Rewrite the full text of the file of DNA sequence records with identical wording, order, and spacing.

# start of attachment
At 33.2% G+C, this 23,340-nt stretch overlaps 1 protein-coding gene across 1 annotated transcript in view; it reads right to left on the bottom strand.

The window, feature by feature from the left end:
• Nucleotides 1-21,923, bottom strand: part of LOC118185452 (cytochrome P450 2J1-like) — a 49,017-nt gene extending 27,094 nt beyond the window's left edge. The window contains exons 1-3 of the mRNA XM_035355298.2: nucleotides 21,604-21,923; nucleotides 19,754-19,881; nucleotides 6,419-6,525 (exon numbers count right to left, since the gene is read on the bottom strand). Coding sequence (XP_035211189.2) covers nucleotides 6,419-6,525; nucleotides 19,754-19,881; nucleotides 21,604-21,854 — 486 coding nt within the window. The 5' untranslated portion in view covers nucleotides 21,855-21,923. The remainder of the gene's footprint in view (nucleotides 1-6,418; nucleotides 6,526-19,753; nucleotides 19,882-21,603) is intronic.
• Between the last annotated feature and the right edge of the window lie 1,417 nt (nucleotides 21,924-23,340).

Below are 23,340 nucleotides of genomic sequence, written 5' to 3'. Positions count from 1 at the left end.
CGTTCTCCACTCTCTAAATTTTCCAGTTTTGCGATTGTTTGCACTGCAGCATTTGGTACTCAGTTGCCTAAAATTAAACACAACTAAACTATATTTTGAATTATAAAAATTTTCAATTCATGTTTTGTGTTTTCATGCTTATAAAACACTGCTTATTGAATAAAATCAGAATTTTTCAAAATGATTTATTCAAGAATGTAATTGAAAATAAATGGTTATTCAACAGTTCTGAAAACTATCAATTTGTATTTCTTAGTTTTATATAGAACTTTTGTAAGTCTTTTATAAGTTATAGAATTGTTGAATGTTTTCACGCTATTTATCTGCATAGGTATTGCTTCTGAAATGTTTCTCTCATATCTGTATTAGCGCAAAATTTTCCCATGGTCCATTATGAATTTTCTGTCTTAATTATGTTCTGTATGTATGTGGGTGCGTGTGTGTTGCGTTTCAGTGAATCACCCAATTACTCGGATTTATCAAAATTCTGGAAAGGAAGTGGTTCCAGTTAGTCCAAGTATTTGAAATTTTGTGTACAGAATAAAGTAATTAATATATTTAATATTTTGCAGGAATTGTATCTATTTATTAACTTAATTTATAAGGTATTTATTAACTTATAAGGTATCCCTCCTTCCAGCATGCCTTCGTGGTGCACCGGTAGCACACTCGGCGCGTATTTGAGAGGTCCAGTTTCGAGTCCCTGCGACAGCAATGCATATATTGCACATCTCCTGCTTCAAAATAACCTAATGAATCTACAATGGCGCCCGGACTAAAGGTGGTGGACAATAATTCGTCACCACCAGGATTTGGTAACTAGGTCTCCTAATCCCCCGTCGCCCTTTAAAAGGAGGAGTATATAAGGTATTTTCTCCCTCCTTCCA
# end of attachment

At 33.2% G+C, this 23,340-nt stretch overlaps 1 protein-coding gene across 1 annotated transcript in view; it reads right to left on the bottom strand.

The window, feature by feature from the left end:
• Nucleotides 1-21,923, bottom strand: part of LOC118185452 (cytochrome P450 2J1-like) — a 49,017-nt gene extending 27,094 nt beyond the window's left edge. The window contains exons 1-3 of the mRNA XM_035355298.2: nucleotides 21,604-21,923; nucleotides 19,754-19,881; nucleotides 6,419-6,525 (exon numbers count right to left, since the gene is read on the bottom strand). Coding sequence (XP_035211189.2) covers nucleotides 6,419-6,525; nucleotides 19,754-19,881; nucleotides 21,604-21,854 — 486 coding nt within the window. The 5' untranslated portion in view covers nucleotides 21,855-21,923. The remainder of the gene's footprint in view (nucleotides 1-6,418; nucleotides 6,526-19,753; nucleotides 19,882-21,603) is intronic.
• Between the last annotated feature and the right edge of the window lie 1,417 nt (nucleotides 21,924-23,340).

Below are 23,340 nucleotides of genomic sequence, written 5' to 3'. Positions count from 1 at the left end.
CGTTCTCCACTCTCTAAATTTTCCAGTTTTGCGATTGTTTGCACTGCAGCATTTGGTACTCAGTTGCCTAAAATTAAACACAACTAAACTATATTTTGAATTATAAAAATTTTCAATTCATGTTTTGTGTTTTCATGCTTATAAAACACTGCTTATTGAATAAAATCAGAATTTTTCAAAATGATTTATTCAAGAATGTAATTGAAAATAAATGGTTATTCAACAGTTCTGAAAACTATCAATTTGTATTTCTTAGTTTTATATAGAACTTTTGTAAGTCTTTTATAAGTTATAGAATTGTTGAATGTTTTCACGCTATTTATCTGCATAGGTATTGCTTCTGAAATGTTTCTCTCATATCTGTATTAGCGCAAAATTTTCCCATGGTCCATTATGAATTTTCTGTCTTAATTATGTTCTGTATGTATGTGGGTGCGTGTGTGTTGCGTTTCAGTGAATCACCCAATTACTCGGATTTATCAAAATTCTGGAAAGGAAGTGGTTCCAGTTAGTCCAAGTATTTGAAATTTTGTGTACAGAATAAAGTAATTAATATATTTAATATTTTGCAGGAATTGTATCTATTTATTAACTTAATTTATAAGGTATTTATTAACTTATAAGGTATCCCTCCTTCCAGCATGCCTTCGTGGTGCACCGGTAGCACACTCGGCGCGTATTTGAGAGGTCCAGTTTCGAGTCCCTGCGACAGCAATGCATATATTGCACATCTCCTGCTTCAAAATAACCTAATGAATCTACAATGGCGCCCGGACTAAAGGTGGTGGACAATAATTCGTCACCACCAGGATTTGGTAACTAGGTCTCCTAATCCCCCGTCGCCCTTTAAAAGGAGGAGTATATAAGGTATTTTCTCCCTCCTTCCA